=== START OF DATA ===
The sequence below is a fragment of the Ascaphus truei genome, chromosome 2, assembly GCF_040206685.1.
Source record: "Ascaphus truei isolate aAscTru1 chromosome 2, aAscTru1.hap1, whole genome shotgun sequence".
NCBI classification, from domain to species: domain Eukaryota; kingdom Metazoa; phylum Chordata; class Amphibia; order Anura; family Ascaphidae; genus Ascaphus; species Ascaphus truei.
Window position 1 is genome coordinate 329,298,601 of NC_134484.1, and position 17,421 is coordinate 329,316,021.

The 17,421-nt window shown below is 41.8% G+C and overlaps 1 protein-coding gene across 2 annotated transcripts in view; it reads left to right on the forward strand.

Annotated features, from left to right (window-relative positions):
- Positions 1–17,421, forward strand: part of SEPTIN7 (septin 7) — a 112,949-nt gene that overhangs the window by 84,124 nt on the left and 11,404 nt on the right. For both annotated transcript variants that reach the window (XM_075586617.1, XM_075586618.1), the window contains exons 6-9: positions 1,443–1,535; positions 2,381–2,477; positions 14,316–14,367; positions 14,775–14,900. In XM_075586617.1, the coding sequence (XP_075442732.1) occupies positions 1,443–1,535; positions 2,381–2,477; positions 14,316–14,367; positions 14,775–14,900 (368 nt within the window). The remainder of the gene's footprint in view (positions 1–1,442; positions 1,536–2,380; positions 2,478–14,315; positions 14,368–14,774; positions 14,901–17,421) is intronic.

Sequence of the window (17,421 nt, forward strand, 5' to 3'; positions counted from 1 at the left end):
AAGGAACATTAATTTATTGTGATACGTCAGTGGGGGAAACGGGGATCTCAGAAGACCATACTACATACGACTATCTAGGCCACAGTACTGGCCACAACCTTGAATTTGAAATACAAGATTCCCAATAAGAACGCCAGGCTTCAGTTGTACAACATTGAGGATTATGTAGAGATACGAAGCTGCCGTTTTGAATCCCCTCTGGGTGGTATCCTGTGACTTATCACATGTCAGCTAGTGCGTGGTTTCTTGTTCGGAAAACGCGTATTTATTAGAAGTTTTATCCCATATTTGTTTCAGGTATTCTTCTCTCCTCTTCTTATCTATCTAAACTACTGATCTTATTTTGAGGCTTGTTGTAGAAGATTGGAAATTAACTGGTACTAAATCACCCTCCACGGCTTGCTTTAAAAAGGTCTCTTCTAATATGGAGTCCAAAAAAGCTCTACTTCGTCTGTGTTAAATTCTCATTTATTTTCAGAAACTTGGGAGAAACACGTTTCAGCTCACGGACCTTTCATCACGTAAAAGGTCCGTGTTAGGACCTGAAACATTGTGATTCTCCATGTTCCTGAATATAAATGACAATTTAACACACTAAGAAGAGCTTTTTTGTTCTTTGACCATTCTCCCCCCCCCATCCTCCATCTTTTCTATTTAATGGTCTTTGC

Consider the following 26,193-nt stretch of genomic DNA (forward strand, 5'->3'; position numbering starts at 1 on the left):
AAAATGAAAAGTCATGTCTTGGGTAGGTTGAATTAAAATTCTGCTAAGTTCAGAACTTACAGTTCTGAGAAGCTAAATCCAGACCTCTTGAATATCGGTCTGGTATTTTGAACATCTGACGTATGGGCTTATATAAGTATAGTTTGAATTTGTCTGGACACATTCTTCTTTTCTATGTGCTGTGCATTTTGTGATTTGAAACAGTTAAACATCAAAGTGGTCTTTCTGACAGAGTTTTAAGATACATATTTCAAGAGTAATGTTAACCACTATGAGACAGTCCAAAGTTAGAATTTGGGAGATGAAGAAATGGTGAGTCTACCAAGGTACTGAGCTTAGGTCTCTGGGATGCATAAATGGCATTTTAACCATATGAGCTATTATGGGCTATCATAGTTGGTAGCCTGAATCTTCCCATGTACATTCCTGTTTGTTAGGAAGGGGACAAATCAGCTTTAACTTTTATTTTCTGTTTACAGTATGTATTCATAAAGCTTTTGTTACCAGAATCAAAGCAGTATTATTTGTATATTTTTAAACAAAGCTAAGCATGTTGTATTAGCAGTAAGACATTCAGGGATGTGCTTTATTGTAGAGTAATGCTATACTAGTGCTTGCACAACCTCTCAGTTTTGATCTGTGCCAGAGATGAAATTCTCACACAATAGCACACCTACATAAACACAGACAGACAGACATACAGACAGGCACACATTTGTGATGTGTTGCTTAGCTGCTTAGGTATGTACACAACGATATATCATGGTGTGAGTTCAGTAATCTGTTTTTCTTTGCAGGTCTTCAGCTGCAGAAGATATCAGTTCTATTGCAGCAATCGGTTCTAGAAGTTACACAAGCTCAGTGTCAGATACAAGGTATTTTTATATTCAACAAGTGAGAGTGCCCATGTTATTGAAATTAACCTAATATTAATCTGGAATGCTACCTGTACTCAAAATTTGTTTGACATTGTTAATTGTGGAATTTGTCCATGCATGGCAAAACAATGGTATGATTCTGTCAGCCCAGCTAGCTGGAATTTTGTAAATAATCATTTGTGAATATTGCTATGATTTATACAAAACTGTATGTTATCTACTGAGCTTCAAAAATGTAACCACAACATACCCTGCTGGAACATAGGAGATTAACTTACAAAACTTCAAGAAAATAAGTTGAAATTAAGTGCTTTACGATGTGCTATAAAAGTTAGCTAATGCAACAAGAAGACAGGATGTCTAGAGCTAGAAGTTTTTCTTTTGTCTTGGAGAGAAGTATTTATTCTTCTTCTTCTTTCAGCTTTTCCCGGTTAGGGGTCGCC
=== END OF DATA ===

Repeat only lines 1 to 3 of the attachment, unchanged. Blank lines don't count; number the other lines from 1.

The sequence below is a fragment of the Ascaphus truei genome, chromosome 2, assembly GCF_040206685.1.
Source record: "Ascaphus truei isolate aAscTru1 chromosome 2, aAscTru1.hap1, whole genome shotgun sequence".
NCBI classification, from domain to species: domain Eukaryota; kingdom Metazoa; phylum Chordata; class Amphibia; order Anura; family Ascaphidae; genus Ascaphus; species Ascaphus truei.